Compost bins come in many designs. My favorite consists of three side-by-side bins. In this system the first bin is used to store material until you have enough to build a big enough pile. Then you can build your pile in the second bin and flip it back and forth from the second to the third bin when you need to mix and aerate it.

What?

Anything that was once alive will compost when it is dead, but materials that decompose quickly are recommended for a compost pile. Some materials are too wet, some are too dry; others have too much or too little nitrogen.2 Build a pile that is moist, has lots of air spaces and has an initial C:N ratio of about 20-40:1. To achieve this, mix ingredients: wet with dry, compacted with airy, low C:N with high C:N.

Here are some examples of common compost feedstock:

Material C:N Wet or Dry Airy or Heavy        
Grass clippings, fresh 10 wet airy
Leaves, dry 50 dry airy
Kitchen scraps 15 wet heavy
Dairy manure 15 wet heavy
Laying hen manure 5 wet heavy
Sheep manure 15 medium heavy
Horse manure, w/bedding 35 medium heavy
Seaweed 17 medium heavy
Sawdust 300 dry airy



















A few organic materials should be avoided in backyard compost. Meat often attracts critters. Bones and fat decompose very slowly. Lawn clippings from lawns that are heavily treated with herbicides have left a residue of herbicides in the finished compost, and this residue can harm or even kill vegetable plants.

Materials that are large, such as corn stalks, can be chopped or shredded to fit into the compost bin and to make composting go faster (because more surface area is exposed to bacteria).

How to Build the Pile

Commercial composters get their feedstock tested, then develop formulas that get the C:N ratio and the moisture and air just right. In the back yard, estimate by making layers of wet and dry and nitrogen-rich and carbon-rich materials. For example, a pile made initially of 6-inch layers of leaves with 2-inch layers of dairy manure should compost fine. Add layers until the pile is about 4 x 4 feet.

Managing the Pile

The pile has to be mixed occasionally so that the bacteria do not use up the food or air near them. The best way for backyard composters to decide when to turn and mix the pile is by monitoring the temperature. The pile must reach at least 1310 F. in order to kill most weed seeds and pathogens. Do not let the pile go above 160˚, because that much heat will kill the bacteria working the compost. Turn a pile when it reaches 140˚-150˚. After each turning, the pile cools and then reheats. Usually after three or so turnings, it does not heat that high again; let the pile sit and cure then. Curing is the period of time when normal soil critters, rather than heat-loving bacteria, move into the compost.

Gardeners turn compost piles with hay forks or similar tools. Some spread the material on the ground so that it is about a foot thick, go over it with a rototiller, then make the pile again. Farmers put material through a manure spreader or turn with a compost turner. The important point is to get all of the material to the part of a pile that heats up (usually near the center of the pile) at least once during the composting.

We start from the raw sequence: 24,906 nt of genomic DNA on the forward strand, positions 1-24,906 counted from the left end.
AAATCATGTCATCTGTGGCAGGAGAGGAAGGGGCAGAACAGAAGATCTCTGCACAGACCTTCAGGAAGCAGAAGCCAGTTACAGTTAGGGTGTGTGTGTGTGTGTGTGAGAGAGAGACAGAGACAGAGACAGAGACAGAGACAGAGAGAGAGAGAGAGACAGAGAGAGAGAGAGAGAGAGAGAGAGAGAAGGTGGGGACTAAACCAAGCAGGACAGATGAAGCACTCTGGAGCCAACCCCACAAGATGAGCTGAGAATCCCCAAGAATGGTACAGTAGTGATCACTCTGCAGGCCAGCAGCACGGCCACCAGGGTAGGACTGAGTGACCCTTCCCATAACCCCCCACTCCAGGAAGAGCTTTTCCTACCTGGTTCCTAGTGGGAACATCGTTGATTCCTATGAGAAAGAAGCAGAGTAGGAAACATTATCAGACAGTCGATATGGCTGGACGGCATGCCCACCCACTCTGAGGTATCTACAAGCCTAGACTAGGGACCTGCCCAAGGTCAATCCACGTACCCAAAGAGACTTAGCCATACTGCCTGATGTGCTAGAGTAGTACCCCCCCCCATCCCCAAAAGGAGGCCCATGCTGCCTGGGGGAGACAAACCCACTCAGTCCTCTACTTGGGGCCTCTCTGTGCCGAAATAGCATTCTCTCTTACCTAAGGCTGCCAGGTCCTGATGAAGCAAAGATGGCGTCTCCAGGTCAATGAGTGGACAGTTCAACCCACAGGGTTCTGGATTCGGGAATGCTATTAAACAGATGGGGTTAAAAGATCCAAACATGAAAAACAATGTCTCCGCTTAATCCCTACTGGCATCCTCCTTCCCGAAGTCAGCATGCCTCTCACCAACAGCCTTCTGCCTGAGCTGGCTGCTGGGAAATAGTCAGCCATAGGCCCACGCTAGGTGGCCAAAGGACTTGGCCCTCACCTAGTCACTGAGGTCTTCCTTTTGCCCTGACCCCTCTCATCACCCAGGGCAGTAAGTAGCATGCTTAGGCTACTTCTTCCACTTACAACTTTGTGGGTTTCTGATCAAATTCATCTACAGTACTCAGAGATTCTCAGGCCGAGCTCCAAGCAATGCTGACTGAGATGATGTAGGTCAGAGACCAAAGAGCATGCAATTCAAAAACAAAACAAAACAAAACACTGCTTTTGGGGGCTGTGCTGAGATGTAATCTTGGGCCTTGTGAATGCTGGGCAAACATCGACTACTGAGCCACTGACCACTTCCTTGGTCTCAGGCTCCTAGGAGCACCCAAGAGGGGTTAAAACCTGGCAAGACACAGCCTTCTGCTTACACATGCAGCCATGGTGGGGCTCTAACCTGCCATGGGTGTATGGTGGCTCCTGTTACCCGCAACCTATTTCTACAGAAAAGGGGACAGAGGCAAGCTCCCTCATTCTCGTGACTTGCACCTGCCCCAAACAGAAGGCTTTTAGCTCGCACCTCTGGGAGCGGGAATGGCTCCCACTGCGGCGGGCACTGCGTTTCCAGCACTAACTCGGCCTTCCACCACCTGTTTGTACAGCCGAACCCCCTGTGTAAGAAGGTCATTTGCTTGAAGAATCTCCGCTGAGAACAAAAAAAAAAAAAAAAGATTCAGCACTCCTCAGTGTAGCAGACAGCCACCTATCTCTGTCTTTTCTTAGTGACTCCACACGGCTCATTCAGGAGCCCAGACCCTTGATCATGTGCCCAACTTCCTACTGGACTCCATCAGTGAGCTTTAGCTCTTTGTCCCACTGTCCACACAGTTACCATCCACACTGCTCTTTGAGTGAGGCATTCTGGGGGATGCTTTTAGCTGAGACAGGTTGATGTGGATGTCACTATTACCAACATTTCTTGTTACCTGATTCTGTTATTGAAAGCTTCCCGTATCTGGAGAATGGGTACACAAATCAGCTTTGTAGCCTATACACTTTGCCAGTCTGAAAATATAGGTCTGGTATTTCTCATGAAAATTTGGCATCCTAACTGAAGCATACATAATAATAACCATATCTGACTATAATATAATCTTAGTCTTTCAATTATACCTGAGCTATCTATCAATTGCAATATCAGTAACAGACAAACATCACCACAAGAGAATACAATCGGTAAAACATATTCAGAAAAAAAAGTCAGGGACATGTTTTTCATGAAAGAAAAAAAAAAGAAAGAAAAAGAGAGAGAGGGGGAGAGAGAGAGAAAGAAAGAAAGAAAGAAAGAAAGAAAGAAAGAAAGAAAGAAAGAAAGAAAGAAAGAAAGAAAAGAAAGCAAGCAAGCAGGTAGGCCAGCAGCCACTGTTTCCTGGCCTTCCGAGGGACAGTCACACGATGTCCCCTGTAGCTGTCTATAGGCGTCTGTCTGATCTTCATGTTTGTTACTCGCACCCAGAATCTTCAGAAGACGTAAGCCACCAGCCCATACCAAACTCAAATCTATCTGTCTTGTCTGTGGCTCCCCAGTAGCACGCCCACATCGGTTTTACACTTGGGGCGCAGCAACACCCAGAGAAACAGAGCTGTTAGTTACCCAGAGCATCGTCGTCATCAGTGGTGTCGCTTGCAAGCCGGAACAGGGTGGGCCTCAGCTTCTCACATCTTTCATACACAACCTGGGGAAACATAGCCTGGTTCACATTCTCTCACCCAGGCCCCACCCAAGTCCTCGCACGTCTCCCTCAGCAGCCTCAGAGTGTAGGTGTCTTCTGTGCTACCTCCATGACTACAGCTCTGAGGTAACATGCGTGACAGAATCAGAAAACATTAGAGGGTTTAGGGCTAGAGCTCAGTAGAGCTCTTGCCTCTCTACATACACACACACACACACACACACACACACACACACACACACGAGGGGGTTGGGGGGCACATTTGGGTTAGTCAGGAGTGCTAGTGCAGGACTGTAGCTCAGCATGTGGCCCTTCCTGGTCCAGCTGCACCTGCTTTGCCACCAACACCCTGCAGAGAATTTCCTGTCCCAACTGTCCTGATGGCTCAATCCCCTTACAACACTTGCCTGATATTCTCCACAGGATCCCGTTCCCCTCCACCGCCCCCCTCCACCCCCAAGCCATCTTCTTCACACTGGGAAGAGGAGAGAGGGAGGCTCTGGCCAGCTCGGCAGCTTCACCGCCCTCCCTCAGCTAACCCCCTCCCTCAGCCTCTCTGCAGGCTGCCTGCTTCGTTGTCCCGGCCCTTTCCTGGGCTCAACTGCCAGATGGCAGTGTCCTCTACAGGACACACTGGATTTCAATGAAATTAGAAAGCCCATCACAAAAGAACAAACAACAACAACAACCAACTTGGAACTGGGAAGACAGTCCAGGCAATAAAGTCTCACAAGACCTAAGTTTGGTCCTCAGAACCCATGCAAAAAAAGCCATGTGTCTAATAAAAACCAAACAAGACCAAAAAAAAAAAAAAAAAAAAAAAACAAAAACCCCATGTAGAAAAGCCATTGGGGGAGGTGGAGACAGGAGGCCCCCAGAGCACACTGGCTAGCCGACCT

What if the Pile Does Not Heat?

Backyard piles will not heat sufficiently if they are too small, do not have enough nitrogenous material, are too dry or too wet.

Want to Know More?

A great, detailed, bulletin about composting is available from Cooperative Extension. It’s called On-Farm Composting Handbook (NRAES 54). The cost is $25. To order, see http://extensionpubs.umext.maine.edu.

About the author: Eric Sideman is MOFGA’s “extension agent.” You can ask him questions about your gardens or crops. Call 946-4402 or email esideman@mofga.org.



1 If the C:N ratio is very high, e.g., over 50:1, then microorganisms feeding on the carbonaceous material will compete with crops for nitrogen in the soil. The crops are likely to suffer from an induced nitrogen deficiency until the microorganisms finish decomposing the material and they themselves die and release nitrogen back to the soil. This is called nitrogen lock up.

2 The idea of too little or too much nitrogen is based on the C:N ratio discussed in footnote 1. Bacteria use carbonaceous material in the pile as a good source of energy for their life functions. They use nitrogenous material in the pile to build proteins; they need a lot of protein to increase in numbers. A pile with a C:N ratio that is too low (less than 20:1) will not have enough energy to support the bacteria and will waste nitrogen and often smell bad. A pile with a C:N ratio that is too high (more than 40:1) will not have enough nitrogen for the bacterial population to grow large, so the pile will decompose very slowly.